I can't even remember the exact date anymore, but many months ago, we fully switched to using Linear for development at Firmhouse. And we're really happy with it.
The whole development team loves it. And we also got some support and operations benefits. Here's what I particularly like:
- The very tight integration with GitHub PR and their status.
- Super suitable for bugs, support, and operations tasks with the triaging workflow.
- The integration with Intercom helps us easily escalate tasks from an frontline support conversation into a question or operations task in Linear. And especially having the Intercom conversation pop back up if something in Linear changes.
- The general UI design, shortcuts, command bar, etc.
The only thing I have a big beef with is that suddenly everything becomes a ticket. And it's very easy to fall into the trap that you start using Linear for more than it's suited for. Especially because tickets aren't suitable for strategic work.
There is definitely nothing wrong with Linear as a company and the product. But there might be something wrong with how to apply Linear for anything other than heads-down execution of projects.
In my experience "ticket-based thinking" is not suitable for long-term or deep thinking. Especially things that need deep thought, consideration over time, and more mental and physical space than one cramped comment box to work with.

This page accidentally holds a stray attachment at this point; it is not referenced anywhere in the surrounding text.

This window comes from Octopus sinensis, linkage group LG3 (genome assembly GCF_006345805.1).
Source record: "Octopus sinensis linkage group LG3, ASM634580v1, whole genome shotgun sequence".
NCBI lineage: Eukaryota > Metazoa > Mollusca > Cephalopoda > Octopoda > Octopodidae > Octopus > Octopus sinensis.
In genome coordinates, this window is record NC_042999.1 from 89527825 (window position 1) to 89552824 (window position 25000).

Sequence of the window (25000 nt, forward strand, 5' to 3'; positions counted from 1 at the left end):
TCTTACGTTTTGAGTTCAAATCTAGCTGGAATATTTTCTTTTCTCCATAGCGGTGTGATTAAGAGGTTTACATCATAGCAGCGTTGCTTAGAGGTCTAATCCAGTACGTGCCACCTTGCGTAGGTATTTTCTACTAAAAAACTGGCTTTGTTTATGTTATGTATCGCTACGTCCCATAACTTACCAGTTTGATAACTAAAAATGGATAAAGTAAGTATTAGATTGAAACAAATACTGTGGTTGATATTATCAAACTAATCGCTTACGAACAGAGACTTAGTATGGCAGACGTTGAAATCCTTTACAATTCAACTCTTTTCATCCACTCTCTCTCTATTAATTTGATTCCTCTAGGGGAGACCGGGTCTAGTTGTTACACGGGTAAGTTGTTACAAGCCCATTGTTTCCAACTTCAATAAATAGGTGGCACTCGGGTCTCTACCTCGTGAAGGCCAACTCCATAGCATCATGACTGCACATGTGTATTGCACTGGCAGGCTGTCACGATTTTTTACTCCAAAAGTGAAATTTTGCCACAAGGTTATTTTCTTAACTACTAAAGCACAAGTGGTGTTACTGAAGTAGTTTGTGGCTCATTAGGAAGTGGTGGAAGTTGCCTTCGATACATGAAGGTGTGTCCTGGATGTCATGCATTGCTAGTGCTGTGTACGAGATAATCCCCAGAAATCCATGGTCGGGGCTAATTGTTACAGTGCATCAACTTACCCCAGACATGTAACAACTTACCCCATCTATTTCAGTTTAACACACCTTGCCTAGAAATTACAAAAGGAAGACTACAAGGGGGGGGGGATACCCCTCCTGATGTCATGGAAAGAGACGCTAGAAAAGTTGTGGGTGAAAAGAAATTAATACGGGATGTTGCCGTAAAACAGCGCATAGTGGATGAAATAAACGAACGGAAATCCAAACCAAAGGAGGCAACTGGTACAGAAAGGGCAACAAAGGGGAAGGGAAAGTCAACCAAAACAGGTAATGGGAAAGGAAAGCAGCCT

I noticed this right after we took the jump and move from Basecamp to Linear for our development tasks. I felt a big mental gap in where to do strategic thought. Basecamp is very suitable for approaching product and feature discussions in a holistic way, and then turning them into scopes (list) and then todos (build this and that).
But when everything is a ticket, you get distracted by statuses, assignees, priority settings, columns, and the rest of the UI "noise" that's meant for doing the work, then preparing the work gets messy.
Basecamp and Notion are the tools that allow you to shuffle things around, have distraction-free writing, before you need to consider if you can treat something as "in progress" or "done". And after the messy and freewheeling phase that Basecamp and Notion are good for. Then we move things into Linear, where the awesome mode of execution and shipping stuff kicks in.